I had made it with the intention of pouring out libations to the elements; I had used four different glazes to represent the four elements, overlapping with each other to create eight colours. It was lumpy and uneven, some of the blended glazes had run where the chemicals in them had interacted to alter their properties under heat, and it was perfect. I had carried it with me and kept it safe for 22 years. This simple, sturdy, uneven cup I had made myself, this cup which had been with me for so long, which knew me so well, which I did not imagine for a minute could possibly succumb as the others had done – which, not long after, fell off a table and split in two.
Shortly after that, I received a waking vision:
It is sunny and there is a clear, wide, straight and even track stretching off into the distance, but I’m not looking at that. I’m looking at myself as I sit on the grass verge, dense woods behind me. I am unable to walk on along the path. This isn’t for lack of energy, through illness or injury, but through unwillingness. My will is not to walk the clear, wide, straight and even track in sunlight; my will is to walk into the wild woods, into the dark, the unknown, the trackless – into the arms of nature.
I had not connected the vision with the broken cup, but following conversations with my teacher and others, something shifted into place within me: all of those broken Kala cups were not because I am a ‘cracked vessel’, but because I simply do not fit within walls any longer, because my path was not one of form: I break containers.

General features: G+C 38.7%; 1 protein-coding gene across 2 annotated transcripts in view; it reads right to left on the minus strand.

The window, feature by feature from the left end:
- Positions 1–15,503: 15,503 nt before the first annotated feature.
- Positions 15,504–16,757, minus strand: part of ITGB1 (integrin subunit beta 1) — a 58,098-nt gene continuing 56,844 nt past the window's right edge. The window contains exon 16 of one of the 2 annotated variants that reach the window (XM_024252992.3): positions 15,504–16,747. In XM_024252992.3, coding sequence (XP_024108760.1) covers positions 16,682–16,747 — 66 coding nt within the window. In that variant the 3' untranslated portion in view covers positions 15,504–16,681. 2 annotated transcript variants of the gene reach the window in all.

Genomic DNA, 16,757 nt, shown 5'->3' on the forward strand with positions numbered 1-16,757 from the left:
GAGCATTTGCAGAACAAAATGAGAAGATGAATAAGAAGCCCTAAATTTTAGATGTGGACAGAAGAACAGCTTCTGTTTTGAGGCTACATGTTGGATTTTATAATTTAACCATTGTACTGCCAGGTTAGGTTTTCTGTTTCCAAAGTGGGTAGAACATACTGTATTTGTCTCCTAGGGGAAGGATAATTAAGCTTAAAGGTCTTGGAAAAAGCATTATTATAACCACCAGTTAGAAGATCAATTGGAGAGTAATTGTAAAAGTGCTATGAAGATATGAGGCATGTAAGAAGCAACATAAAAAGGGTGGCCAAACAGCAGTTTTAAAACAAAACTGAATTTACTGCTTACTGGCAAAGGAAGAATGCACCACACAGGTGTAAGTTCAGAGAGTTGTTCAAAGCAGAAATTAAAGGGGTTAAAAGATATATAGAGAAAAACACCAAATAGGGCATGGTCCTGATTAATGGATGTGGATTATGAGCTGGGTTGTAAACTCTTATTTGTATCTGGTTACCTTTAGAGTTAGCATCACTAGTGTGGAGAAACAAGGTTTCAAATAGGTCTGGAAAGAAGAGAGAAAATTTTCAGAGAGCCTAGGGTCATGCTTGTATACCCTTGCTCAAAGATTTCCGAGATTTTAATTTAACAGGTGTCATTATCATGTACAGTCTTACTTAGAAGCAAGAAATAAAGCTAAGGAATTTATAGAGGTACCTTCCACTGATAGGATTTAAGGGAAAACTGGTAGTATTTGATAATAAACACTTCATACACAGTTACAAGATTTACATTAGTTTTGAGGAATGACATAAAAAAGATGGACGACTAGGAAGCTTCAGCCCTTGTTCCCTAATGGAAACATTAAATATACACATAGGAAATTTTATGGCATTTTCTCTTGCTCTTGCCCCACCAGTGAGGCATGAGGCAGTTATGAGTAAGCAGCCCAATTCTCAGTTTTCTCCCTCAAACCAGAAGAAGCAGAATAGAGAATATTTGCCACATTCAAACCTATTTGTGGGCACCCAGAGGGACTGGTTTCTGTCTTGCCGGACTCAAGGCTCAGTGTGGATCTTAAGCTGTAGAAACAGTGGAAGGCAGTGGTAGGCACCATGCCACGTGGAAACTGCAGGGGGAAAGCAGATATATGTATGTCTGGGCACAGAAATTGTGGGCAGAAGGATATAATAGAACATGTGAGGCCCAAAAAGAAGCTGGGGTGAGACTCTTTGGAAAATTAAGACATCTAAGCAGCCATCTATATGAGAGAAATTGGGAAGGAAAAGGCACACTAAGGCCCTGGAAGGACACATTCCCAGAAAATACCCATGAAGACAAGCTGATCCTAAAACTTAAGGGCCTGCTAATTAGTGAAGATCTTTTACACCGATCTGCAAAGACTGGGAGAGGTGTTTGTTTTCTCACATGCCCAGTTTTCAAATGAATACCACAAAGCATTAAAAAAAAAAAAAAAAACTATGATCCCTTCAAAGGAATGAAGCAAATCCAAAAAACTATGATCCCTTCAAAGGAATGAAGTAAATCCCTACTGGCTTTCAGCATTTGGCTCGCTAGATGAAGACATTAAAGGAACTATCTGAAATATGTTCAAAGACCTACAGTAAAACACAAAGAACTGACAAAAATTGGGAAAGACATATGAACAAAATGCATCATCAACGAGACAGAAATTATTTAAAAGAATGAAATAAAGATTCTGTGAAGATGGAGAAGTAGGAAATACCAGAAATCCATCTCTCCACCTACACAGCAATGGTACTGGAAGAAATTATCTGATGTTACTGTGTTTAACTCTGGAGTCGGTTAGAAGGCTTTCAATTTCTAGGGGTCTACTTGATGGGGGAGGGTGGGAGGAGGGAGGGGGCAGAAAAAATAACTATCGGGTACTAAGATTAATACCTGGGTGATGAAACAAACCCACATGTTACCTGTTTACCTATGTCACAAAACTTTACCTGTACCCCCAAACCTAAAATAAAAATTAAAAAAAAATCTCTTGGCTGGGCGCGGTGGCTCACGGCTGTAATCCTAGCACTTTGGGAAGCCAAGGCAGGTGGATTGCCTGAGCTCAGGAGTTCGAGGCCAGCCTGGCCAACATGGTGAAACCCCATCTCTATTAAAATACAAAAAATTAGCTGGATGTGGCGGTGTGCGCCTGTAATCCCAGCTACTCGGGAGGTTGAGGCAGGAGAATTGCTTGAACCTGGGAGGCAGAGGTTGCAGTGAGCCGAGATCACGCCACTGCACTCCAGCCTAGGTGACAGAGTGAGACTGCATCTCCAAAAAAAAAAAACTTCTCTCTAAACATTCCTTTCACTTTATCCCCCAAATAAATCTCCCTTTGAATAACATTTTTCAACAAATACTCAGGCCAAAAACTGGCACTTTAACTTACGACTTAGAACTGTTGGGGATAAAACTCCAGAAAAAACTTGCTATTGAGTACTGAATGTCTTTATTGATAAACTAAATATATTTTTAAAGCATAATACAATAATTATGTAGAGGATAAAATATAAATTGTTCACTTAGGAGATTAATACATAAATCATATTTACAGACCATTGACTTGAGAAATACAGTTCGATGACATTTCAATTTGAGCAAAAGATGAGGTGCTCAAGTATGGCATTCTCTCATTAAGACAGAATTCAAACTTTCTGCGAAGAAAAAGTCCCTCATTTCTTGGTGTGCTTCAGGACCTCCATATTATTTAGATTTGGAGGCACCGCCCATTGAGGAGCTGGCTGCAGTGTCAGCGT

Talking to my teacher and another initiate who is a close friend, I heard reflected back a confirmation of what I felt: that going into the wild, into the woods, into nature was what I needed; that, in my friend’s words, it was about time I stopped torturing myself trying to make myself do spiritual practice that way it’s ‘supposed’ to be done, and did it my way.
Fetch-me was so mightily relieved. No more rules! No more instructions! No more boring straight path! Relaxation and fun and doing stuff that kept Fetch-me happy was the order of the day.
This included a lot of walking in the woods, sitting by the burn (a particularly Scottish kind of stream), falling asleep on stones, conversing with buzzards and swallows, cuddling dogs, making healthy food, listening to the wind, standing and singing barefoot under the full moon. After a while, it also began to include mantras to the sun, T’ai Chi for the moon, alignment, salt water baths and whatever out of my existing bag of tools and tricks took my fancy and felt right.
And it was happening every day, which made it daily practice, right?
Which points to the vitally important nugget at the heart of all this. With all of those ‘Kala cups’, with all of the following instructions, I was making the mistake of turning daily practice into something special, something cut out, something disconnected, and, as my teacher said to me, the whole point of all of this is connection.
The point of daily practice is that it is not special: it is beautiful and self-expanding and joyful and full of wonder and connecting, but it is not special.
It is, quite literally, everyday.